The American Cable Association lashed out at FCC Chairman Tom Wheeler’s announcement that his agency will not change rules governing broadcast retransmission licensing negotiations. “ACA is shocked and appalled that FCC Chairman Tom Wheeler, who has placed such urgency in reducing consumer confusion in the marketplace, has decided to leave unchanged the retransmission consent regime,” said ACA President and CEO Matthew Polka, in a statement.
We now know what the per-subscriber fee for cable systems lacking retransmission agreements with local broadcast stations is, and it isn’t “free.” FCC rules requires cable systems to have a written retransmission agreement in place before retransmitting the signal of a station that elected retransmission consent status. On Tuesday, the FCC upped the ante, proposing a fine of $2.25 million for TV Max Inc. and related parties for retransmitting six local TV stations to 245 multiple dwelling unit buildings in Houston without a retransmission agreement.
The FCC has fined a small cable operator $30,000 for continuing to offer the Fox and NBC affiliates in the Baton Rouge, La., market in violation of retransmission consent rules. Bailey Cable TV kept the stations on air without a carriage deal for over a month.
While cable operators certainly may not like paying retransmission fees for broadcast programming, a pair of FCC decisions make clear that the price of not having a retransmission agreement in place can be far higher.
Charles Segars, CEO of arts channel Ovation, says that the rules on retransmission consent are nearing 20 years of age and that the massive changes in the media world have rendered them obsolete. In particular, he says bundling is squeezing both MVPD channel space and cash from independent programmers.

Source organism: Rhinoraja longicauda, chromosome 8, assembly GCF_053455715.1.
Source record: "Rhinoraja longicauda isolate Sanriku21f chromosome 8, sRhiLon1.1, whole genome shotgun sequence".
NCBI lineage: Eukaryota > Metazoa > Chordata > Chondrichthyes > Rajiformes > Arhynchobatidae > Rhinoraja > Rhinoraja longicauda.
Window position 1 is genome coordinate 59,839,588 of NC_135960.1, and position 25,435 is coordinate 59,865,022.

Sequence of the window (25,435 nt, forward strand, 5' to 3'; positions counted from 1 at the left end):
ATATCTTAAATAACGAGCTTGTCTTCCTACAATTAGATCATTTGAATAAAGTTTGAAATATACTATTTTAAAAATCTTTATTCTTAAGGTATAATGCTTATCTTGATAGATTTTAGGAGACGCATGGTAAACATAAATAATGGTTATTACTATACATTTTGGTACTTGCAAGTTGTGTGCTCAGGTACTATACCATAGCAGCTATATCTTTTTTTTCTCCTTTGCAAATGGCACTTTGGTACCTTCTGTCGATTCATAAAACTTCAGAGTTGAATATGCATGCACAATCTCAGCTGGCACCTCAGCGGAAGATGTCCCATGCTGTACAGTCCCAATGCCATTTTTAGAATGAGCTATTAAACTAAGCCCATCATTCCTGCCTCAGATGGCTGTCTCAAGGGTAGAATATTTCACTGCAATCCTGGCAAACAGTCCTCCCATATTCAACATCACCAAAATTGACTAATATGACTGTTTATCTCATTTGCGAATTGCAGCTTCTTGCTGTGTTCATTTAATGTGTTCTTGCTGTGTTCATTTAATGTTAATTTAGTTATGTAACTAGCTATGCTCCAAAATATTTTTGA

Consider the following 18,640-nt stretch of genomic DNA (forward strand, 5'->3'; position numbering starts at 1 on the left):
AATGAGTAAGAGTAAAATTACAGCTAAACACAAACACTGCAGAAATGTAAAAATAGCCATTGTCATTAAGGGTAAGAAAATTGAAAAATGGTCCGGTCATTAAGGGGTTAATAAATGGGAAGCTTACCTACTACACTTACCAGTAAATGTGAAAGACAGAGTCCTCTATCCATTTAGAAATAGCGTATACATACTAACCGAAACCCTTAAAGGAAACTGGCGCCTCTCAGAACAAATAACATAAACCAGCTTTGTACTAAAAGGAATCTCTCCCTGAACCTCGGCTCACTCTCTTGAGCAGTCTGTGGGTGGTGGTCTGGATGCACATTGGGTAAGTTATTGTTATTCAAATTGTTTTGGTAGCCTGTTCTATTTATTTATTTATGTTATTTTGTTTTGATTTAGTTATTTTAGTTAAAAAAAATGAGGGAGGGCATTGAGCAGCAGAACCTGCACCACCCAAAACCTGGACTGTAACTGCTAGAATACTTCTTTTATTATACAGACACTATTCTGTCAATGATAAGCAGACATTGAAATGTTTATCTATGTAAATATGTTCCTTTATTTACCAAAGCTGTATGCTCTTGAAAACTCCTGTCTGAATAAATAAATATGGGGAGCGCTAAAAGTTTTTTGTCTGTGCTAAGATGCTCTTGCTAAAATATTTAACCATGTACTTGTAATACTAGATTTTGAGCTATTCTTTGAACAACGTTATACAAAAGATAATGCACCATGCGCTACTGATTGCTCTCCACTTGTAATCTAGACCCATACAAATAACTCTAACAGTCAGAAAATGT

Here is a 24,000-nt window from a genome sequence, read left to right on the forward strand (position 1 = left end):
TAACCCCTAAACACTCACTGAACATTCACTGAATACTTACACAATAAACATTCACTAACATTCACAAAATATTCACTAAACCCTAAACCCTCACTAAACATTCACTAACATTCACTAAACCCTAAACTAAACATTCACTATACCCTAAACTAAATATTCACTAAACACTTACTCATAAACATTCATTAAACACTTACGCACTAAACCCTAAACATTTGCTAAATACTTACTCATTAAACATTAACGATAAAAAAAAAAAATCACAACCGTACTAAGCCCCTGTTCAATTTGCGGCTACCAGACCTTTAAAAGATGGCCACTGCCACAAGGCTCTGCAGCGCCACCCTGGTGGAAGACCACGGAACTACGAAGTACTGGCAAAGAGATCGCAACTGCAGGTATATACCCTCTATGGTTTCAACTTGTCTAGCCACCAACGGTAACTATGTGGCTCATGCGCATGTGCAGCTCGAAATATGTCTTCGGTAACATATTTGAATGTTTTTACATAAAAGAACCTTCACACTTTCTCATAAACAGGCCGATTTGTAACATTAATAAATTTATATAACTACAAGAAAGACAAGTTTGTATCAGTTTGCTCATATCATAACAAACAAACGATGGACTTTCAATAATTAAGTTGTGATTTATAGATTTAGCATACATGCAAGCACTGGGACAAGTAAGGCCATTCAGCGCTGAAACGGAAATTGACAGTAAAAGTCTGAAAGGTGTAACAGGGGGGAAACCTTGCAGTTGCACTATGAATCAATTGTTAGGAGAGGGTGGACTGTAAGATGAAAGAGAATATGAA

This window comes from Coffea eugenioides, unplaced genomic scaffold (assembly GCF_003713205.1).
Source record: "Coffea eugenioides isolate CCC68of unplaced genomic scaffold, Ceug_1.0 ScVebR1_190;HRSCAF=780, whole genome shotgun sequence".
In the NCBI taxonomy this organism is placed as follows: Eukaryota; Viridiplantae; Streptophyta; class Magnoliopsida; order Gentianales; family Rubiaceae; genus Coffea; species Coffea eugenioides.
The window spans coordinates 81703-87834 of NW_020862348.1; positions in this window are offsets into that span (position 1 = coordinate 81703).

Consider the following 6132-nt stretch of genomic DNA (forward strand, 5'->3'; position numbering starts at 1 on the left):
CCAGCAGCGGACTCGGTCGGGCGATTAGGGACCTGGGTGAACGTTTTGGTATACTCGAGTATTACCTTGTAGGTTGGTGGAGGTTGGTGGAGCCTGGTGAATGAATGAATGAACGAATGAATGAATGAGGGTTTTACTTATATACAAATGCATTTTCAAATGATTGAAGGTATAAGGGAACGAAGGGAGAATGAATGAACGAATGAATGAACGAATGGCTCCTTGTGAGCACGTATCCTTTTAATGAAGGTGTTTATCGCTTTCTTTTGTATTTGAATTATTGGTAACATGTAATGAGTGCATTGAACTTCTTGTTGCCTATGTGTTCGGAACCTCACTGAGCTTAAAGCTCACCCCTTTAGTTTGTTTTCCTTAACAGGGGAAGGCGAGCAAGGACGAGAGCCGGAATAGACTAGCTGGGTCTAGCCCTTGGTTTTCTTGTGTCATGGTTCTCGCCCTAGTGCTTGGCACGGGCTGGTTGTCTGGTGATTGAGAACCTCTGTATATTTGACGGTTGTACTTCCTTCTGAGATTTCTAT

The cable trade group says that since the FCC lacks the authority to impose outage requirements on broadband providers, the commission should “endorse the establishment of an industry working group” to create voluntary rules.
The commission approves the purchase of the Topeka ABC affiliate by PBC Broadcasting from Free State Communications despite an objection by the American Cable Association that the deal would likely create a triopoly with expected KTKA operator New Vision, which owns NBC affiliate KSNT and low-power Fox affil.
The cable trade group’s comments on the FCC’s retransmission consent rulemaking urges reform, claiming broadcasters are harming consumers with “pervasive collusion.”
The FCC’s recent Notice of Proposed Rule Making exploring possible changes to the television retransmission consent rules has now been published in the Federal Register setting the date for comments as May 27, with reply comments due by June 27.
The commission is preparing to revisit the rules that govern the retransmission of local television stations by cable and satellite companies. The industry will be looking for the first signs of a reform plan when the FCC releases its February meeting agenda on Tuesday.